Until they were gone. Vandkys flung her head from the water. She choked and she coughed, she sputtered and spat sea from her lungs. Why had he stopped? She looked at him through the night. The boy she was to marry stared wide-eyed at her, his head freed of his body. A tall figure, slender and silhouetted, stood silent with bloody knife in hand and dog at heel. The moon cast light on the killer, jagged black hair fell across deep, dark eyes. The head was thrown to the sands as the body fell too and the killer, Vandkys’ savior, a woman threw herself into her arms. She kissed Vandkys’ lips. She rubbed a bloody thumb across her cheek. Yet, nothing did she say. The woman held up a locket Vandkys knew well. Inside was a photo of her mother and a lock of her hair.
“Halimeda!” Vandkys pulled the siren close, “How are you here? Why are you human?”
Halimeda shook her head and patted her throat. She had no voice any longer, but smiled with a heart full of love. With a kiss to each eyelid Halimeda washed the blood from her hands and pushed the body into the sea. Vandkys realized all the siren had lost just to come to her side. Halimeda could not speak, she’d sing never again, and yet, she was here. She’d chosen to be at Vandkys’ side. Happy as she was Vandkys knew they must leave. Vandkys back to her shop, leading Halimeda by hand. There she wrote a letter to dear Brother Jord, the only one in her town who thought her not mad. She assured him she had at last found what she sought and that her heart was at peace and filled with love.
While Vandkys scribbled her letters on paper Halimeda turned to the hound who had led her so well. The trip had been long and painful and tiring, but every step of the way the dog had done well. She removed the silver collar that bound it to earth. Before the blink of an eye it raced into the sky with thunder behind it. Yet, Vandkys still wrote, so in the forge Halimeda threw the coat of the selkie where it crackled, and blackened, and turned to ash. Thus, the promises to those who had helped her fulfilled. Finished at last Vandkys squeezed her love’s hand and they went racing for the church where she’d leave the letter. On the way Halimeda stumbled and weaved, tears threatened to spill from her eyes. When Vandkys wiped away a tear Halimeda cringed in great pain from the simple, light touch. At last the human realized the siren had paid much. More than her voice and her scales had been taken away, replaced now with pain made of fire and blades.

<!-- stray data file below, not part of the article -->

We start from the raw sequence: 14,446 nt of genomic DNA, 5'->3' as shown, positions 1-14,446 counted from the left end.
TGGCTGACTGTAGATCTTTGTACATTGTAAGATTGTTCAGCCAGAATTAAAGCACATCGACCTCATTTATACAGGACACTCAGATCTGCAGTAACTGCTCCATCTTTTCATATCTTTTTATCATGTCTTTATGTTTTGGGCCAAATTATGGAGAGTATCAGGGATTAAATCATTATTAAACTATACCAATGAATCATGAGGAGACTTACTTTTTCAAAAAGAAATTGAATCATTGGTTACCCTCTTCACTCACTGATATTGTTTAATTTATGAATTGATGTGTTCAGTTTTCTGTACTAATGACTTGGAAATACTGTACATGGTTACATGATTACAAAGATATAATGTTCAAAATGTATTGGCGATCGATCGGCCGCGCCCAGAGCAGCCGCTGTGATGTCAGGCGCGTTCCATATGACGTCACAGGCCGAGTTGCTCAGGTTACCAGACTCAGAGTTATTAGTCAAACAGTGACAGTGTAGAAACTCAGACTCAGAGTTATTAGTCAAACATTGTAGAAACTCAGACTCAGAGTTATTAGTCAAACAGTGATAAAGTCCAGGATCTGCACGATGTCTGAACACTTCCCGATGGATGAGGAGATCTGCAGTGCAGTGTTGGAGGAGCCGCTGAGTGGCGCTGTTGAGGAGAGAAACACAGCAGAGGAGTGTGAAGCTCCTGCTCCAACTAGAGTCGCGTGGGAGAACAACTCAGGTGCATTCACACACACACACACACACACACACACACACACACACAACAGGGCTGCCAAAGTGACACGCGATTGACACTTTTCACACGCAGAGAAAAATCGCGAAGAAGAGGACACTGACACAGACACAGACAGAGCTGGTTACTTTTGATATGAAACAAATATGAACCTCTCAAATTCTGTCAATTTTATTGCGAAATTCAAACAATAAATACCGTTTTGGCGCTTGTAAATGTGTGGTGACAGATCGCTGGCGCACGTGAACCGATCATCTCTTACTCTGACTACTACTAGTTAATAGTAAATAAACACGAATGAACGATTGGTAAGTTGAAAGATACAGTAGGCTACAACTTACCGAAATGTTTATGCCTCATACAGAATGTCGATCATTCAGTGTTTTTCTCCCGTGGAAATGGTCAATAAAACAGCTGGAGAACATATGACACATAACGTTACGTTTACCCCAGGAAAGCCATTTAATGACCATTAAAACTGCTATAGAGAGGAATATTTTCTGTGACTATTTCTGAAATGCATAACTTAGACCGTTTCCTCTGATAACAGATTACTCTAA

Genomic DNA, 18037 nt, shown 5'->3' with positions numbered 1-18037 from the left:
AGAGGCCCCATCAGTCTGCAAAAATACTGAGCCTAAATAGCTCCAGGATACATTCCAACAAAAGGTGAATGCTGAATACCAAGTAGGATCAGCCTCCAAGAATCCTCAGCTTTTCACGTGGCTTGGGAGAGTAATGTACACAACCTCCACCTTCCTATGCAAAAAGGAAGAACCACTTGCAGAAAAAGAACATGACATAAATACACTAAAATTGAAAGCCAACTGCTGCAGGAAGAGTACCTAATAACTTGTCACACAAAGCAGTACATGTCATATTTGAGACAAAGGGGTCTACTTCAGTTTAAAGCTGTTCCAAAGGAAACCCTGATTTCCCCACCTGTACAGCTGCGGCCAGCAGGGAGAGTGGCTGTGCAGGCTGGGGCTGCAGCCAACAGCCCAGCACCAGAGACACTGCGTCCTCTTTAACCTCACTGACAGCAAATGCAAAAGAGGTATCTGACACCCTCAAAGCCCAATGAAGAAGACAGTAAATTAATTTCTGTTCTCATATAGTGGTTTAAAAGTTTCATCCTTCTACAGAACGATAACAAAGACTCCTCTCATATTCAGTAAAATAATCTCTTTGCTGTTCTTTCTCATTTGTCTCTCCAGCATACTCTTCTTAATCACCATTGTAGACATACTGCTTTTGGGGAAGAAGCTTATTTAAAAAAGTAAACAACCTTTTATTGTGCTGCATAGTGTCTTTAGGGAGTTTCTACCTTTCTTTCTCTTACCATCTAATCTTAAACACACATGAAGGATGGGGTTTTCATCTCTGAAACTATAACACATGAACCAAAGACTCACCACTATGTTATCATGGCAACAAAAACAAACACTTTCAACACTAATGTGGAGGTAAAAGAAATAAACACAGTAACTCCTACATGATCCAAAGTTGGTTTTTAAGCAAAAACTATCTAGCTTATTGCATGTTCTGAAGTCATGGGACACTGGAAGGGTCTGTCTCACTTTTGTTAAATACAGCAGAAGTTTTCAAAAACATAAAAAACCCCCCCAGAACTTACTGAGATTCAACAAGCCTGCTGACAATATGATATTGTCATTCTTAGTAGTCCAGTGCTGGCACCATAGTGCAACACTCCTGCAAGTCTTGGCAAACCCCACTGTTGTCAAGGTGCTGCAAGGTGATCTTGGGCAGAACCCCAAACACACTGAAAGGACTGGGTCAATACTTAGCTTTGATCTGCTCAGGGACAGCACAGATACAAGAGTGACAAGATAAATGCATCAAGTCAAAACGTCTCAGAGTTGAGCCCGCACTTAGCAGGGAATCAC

More slowly now, though the moon was setting, Vandkys led Halimeda back to the shore where the boy had been murdered. Each step was a knife stabbing or slicing, every rustle of fabric like the sting of a bee, her breathing filled up her lungs with fiery pain, yet Halimeda endured it for Vandkys was there. Her journey had ended. She would stay and live as a human. Though with every step back to the sea she became more perplexed. Halimeda had murdered, the two of them had to run. It had been a few hundred years since she had been human, but certainly they’d both be put to death for her crime. Vandkys dropped Halimeda’s hand at the edge of the sea. The boy’s blood soaked the sand and the sun dyed it red. Vandkys took a step out into the surf, Halimeda motioned to stop. The Ocean Queen had promised death to this human she loved, and Halimeda’s heart held no hatred so she’d never be siren again.
“Thelxiepeia, I call you again. Come and pay your debt to me. Come, Queen of Oceans, eldest of sirens.”
Far from the shore the water rippled. Waves grew and undulated and came ever higher. Halimeda waded out to Vandkys’ side, ignoring the pain she laced their hands together so they’d not be split apart. The cliffside rumbled and the water bulged. The siren giantess emerged from the ocean. Her great eyes perched upon the two women who stood thigh deep in the water. She said not a word, only waited and watched.
“You owe me a debt for returning your kin,” Vandkys lifted her voice to reach the queen’s barbels. “I would have you return Halimeda’s voice and take the pain you’ve given her to face. She’s not one of yours any longer, she will stay with me on land.”
“Hoh,” Thelxiepeia bass shook grains of sand on the beach, “it has been some millennia since I’ve heard my name called. Yes, human girl, I do owe you a debt. One only. I’ll remove Halimeda’s suffering and make her fit for land life, but a siren’s voice, now that costs a great deal more. It takes hatred and loathing to make such a sound. It takes the murder of life.”